Despite Zhang’s leap “from social sciences to philosophy,” he did not abandon political life. On the contrary, he participated in the drafting of a new Chinese constitution and wrote
On the Meaning of Constitutions (1921). He struggled to introduce socialism in China. Very much taken with the newly-established Weimar Republic in Germany, Zhang wished to establish a very similar political system in China. In 1923, he opened a “Political Institute” in the suburbs of Shanghai, the aim of which was to form a new political elite that would be able to shape the nation’s affairs in future years. Under its auspices, Chinese students were exposed to political philosophy, economics, sociology, and international relations as well as Zhang’s critiques of both the Chinese Communist Party and the Guomindang (Kuomintang, KMT) or Chinese Nationalist Party, which contended against each other for political and later military supremacy throughout the 1920s, ’30s, and ’40s. After the KMT occupation of Shanghai in 1927, Zhang was forced to close the Institute and ventured into underground political activities. With Li Huang (1895—1991), a leader of the Chinese Youth Party (Zhongguo qingnian dang), he illegally published a journal, The New Way (Xinlu), in which he proclaimed his political values:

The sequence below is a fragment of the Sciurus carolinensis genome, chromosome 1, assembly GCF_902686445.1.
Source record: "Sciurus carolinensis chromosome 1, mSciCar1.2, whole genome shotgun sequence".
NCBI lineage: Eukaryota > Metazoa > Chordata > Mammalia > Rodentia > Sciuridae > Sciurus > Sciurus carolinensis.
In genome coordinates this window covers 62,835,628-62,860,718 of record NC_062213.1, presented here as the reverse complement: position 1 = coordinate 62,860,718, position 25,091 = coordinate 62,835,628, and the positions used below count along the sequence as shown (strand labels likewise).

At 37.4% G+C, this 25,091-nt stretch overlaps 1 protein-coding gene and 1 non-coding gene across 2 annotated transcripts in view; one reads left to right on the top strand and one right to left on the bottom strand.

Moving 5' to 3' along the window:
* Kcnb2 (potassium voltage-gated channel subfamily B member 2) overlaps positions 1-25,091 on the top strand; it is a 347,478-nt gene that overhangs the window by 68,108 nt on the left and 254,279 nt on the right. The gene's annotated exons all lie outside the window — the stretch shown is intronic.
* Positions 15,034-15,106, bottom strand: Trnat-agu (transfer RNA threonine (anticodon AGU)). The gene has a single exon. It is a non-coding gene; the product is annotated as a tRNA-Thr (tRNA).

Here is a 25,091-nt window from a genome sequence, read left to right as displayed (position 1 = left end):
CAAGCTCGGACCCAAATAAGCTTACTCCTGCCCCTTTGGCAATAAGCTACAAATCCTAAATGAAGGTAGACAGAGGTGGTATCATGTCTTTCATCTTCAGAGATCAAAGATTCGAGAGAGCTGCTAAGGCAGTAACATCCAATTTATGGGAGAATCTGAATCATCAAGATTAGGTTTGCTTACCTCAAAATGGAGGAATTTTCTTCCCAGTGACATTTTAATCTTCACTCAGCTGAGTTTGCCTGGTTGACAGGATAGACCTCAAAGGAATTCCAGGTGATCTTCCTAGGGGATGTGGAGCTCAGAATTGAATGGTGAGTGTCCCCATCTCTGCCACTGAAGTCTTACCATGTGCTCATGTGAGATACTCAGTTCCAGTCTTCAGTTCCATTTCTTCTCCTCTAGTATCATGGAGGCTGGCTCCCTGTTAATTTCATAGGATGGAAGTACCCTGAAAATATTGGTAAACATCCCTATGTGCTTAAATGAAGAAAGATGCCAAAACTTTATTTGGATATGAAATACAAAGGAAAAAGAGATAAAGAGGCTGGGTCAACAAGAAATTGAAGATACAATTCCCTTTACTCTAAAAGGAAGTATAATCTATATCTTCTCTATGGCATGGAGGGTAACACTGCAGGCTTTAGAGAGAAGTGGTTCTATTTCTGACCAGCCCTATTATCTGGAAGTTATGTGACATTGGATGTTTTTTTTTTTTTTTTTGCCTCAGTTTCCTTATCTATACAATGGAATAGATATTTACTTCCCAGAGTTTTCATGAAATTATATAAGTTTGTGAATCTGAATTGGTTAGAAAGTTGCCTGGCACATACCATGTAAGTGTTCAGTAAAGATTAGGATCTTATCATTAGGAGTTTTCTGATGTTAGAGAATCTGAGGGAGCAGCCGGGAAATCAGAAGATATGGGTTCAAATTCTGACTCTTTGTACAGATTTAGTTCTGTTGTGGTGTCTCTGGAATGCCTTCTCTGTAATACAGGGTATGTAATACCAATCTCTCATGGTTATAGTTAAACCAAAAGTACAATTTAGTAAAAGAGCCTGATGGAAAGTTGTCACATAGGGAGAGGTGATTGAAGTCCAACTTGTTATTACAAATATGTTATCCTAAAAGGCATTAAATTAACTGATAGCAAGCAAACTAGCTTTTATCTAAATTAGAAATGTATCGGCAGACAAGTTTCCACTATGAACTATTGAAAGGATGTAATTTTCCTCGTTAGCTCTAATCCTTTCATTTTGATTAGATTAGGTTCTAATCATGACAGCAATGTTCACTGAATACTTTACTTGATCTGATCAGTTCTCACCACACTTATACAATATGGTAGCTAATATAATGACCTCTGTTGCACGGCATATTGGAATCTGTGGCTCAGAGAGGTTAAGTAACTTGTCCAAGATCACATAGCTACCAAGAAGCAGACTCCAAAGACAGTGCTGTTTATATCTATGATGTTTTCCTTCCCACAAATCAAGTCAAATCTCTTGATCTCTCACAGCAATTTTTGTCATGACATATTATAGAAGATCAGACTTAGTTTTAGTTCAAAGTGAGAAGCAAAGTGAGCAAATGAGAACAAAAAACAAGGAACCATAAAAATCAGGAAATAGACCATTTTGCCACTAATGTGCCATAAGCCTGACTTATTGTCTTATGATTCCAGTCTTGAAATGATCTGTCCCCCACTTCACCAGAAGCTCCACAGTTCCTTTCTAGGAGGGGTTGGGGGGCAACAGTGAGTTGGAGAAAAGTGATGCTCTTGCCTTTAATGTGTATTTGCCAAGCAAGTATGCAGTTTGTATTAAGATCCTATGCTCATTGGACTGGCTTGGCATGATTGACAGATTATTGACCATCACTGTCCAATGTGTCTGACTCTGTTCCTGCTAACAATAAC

[D]emocratic government, opposition to both one-class and one-party dictatorships, freedom of speech and association, opposition to the denial of these basic human rights under the pretext of party or military rule, the opposition to party control of education, of judicial affairs, of civil servants, and the use of the army for personal or party purposes. (Chi, p. 141)